The Federal Government Spends Lots More than You Think

By :: March 26th, 2012

When we talk about the federal budget, we usually rely on the government’s official definition of “spending” which is to say the amount of money that’s run through federal agencies.

But, in reality, the federal government spends a lot more than that. Using a broader definition of spending, which includes hundreds of billions in dollars of tax subsidies, my Tax Policy Center colleagues Donald Marron and Eric Toder have concluded that government spends 30 percent more than it admits.

Just take a look at this chart:

It shows three measures of spending in 2007 (Donald and Eric picked 2007 so they wouldn't get tangled in the stimulus, financial market and auto bailouts, and all of the other temporary outlays that government made in response to the 2008-2009 financial meltdown).

The column on the left shows how much spending shows up on government’s official books.  The one in the middle includes what Donald and Eric call Spending-like Tax Preferences (SLTP): Tax subsidies that substitute for spending. Often, Congress dropped these initiatives into the tax code solely to hide the fact that they are spending.

Take the mortgage interest deduction. Instead of giving homeowners a tax subsidy, Congress could just as easily have had the Federal Housing Administration or some other agency write every homeowner a check to lower their monthly mortgage payments. Now, it may be more efficient to run this subsidy through the tax code. But a tax deduction is no less a subsidy than that check.

This is policy that fails what the lawyers like to call the duck test:  If it looks like spending and quacks like spending, it is spending-- even it resides in the Internal Revenue Code.

The last column adds another $230 billion in user fees and premiums (which government bean-counters like to call negative spending or offsetting receipts). By adding them back, the study shows the gross cost of programs such as Medicare, not just the part that is unfunded by those fees and premiums.

Add it all up and, in 2007, the government didn’t spend $2.7 trillion--the number that appears in the federal budget—it really spent the equivalent of $3.5 trillion.

Keep in mind that Eric and Donald didn’t include all tax expenditures in their calculations. They left out  provisions such as low tax rates on capital gains, the step-up in basis for gains at death, 401(k)s, and accelerated depreciation of plant and equipment, none of which are quite equivalent to spending.  That made their calculation of spending smaller than it might have been.

But they included many other well-known tax preferences, such as the exclusion for employer-sponsored health insurance, and deductions for mortgage interest, most state and local taxes, and most charitable gifts, as well as the Earned Income Tax Credit (the government already does treat the refundable portion of such credits as spending).

This study is important for two reasons:

First, it provides a much more transparent look at how big government actually is.

Second, it creates an interesting perspective when you look at plans to cut tax rates while scaling back these tax preferences. Looked at through Donald and Eric’s prism, trimming many of those subsidies is not raising taxes at all, but cutting spending.  And maybe, just maybe, framing them that way may make those cuts possible.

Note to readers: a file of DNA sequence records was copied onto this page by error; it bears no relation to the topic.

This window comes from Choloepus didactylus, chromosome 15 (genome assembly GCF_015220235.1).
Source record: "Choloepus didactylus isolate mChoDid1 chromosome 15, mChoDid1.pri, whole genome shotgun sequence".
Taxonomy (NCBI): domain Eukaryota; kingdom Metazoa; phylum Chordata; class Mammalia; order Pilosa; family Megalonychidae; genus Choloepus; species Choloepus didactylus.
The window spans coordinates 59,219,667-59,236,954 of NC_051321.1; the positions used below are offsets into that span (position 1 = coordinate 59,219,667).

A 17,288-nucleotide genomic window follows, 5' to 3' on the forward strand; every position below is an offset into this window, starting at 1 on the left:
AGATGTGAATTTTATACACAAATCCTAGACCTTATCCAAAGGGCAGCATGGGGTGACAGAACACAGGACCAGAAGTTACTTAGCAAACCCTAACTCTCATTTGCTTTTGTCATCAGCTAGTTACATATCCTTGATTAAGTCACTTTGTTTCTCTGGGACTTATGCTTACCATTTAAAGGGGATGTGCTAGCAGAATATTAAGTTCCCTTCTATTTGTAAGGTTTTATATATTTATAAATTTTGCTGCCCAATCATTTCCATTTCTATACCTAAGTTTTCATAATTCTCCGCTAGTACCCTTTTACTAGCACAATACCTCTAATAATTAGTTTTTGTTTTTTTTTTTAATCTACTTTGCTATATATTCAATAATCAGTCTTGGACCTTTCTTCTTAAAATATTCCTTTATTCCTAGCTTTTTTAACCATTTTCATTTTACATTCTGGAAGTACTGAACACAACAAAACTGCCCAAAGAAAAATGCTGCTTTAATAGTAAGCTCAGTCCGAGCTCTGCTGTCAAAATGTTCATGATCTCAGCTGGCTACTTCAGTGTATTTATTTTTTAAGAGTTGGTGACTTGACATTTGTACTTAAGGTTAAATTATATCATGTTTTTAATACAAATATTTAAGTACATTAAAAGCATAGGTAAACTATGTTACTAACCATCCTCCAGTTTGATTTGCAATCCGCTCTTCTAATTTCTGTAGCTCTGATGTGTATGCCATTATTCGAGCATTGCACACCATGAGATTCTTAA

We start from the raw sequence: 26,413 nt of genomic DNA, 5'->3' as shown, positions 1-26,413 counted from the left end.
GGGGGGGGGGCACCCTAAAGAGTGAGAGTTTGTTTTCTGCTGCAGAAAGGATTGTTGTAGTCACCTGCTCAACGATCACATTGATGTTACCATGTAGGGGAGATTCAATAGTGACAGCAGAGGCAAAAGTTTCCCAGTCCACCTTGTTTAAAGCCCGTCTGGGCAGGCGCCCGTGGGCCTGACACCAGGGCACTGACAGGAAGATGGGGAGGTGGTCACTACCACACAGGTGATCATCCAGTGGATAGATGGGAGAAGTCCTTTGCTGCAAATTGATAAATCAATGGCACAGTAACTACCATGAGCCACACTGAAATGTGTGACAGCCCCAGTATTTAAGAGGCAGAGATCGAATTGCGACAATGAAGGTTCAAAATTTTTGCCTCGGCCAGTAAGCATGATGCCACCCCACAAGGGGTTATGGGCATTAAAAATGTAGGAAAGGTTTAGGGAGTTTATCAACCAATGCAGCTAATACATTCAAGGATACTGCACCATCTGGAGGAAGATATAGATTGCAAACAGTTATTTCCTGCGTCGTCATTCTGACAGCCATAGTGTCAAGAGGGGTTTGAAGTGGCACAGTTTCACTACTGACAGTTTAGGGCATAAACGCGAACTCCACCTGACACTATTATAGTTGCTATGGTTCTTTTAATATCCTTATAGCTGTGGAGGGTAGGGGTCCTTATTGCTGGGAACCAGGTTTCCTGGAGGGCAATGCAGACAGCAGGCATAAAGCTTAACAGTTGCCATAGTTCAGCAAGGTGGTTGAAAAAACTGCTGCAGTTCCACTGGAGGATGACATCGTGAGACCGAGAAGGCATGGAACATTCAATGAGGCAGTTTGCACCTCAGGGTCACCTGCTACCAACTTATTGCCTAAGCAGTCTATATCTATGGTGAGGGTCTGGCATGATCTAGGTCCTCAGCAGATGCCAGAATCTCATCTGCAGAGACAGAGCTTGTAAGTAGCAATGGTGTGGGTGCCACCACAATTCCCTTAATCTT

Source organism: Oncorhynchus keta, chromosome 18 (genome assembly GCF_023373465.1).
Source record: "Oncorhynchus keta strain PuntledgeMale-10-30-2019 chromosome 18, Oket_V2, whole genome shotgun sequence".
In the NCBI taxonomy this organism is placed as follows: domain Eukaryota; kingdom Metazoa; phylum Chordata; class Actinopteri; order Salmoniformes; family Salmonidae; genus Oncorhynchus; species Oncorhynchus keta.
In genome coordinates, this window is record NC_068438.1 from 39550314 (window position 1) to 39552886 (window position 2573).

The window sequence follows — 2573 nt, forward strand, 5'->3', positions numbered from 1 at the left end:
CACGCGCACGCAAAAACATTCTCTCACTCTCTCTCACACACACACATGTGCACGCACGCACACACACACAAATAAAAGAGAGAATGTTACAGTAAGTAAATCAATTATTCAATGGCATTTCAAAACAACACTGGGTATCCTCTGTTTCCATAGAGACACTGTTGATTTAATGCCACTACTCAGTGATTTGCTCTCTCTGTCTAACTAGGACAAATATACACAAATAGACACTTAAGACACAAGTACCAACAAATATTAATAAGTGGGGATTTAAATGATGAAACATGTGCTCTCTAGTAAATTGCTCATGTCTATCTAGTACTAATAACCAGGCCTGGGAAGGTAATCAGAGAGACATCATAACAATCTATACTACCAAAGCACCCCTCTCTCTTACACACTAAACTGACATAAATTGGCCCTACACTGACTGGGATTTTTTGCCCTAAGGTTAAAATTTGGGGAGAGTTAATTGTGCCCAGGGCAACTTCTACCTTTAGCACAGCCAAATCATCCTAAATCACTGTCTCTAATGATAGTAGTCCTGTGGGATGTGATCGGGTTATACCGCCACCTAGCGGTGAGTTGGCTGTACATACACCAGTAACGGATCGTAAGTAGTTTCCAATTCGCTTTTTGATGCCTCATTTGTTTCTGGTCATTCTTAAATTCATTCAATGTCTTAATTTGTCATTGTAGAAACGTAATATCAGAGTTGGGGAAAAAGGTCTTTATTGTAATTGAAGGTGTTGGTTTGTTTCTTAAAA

1. The Federal Government Spends Lots More than You Think | Tax Information  ::  1:54 pm on March 26th, 2012:

    […] The Federal Government Spends Lots More than You Think Posted in News Tags: budget, congress, donald-marron, federal-housing, government, […]

  2. Michael Bindner  ::  3:33 pm on March 26th, 2012:

    Tax expenditures can be very good things, especially if they are aimed at the poor. The real question on such tax spending is whether we can do it more efficiently by channelling such benefits through employer based consumption taxes or an offset to payroll taxes and paid either through wages or a smart card. The current method of paying them at the end of the year through tax preparation services, often using high interest refund anticipation loans, is not acceptable.

  3. AMTbuff  ::  3:33 pm on March 26th, 2012:

    Not to mention the health insurance mandate, which was an attempt to achieve a result similar to nationalized health care while keeping most of the expenditure off-budget. That’s one of the lines of argument in the Supreme Court case: When the direct tax and spend approach has insufficient public support, can the elected branches evade accountability to the public by pretending that these expenditures are purely private? Must the elected branches be honest about the size of government, or are they permitted to mandate expenditures on everyone in the interest of evading political accountability for expansion of government?

  4. Michael Bindner  ::  4:32 pm on March 26th, 2012:

    the health insurance exclusion is a tax benefit included in the analysis.

  5. AMTbuff  ::  5:58 pm on March 26th, 2012:

    Yes, Michael, but if the government orders you to spend $12000 per year on health insurance that’s a $12000 increase is the size of government. If you were already counting $3000 (the approximate tax difference between excluding $12000 and not excluding it from taxable income) as the tax expenditure, then the increase in the size of government due to the mandate is only $9000. This forced expense should be counted as a government spending program, and it’s much larger than the tax expenditure.

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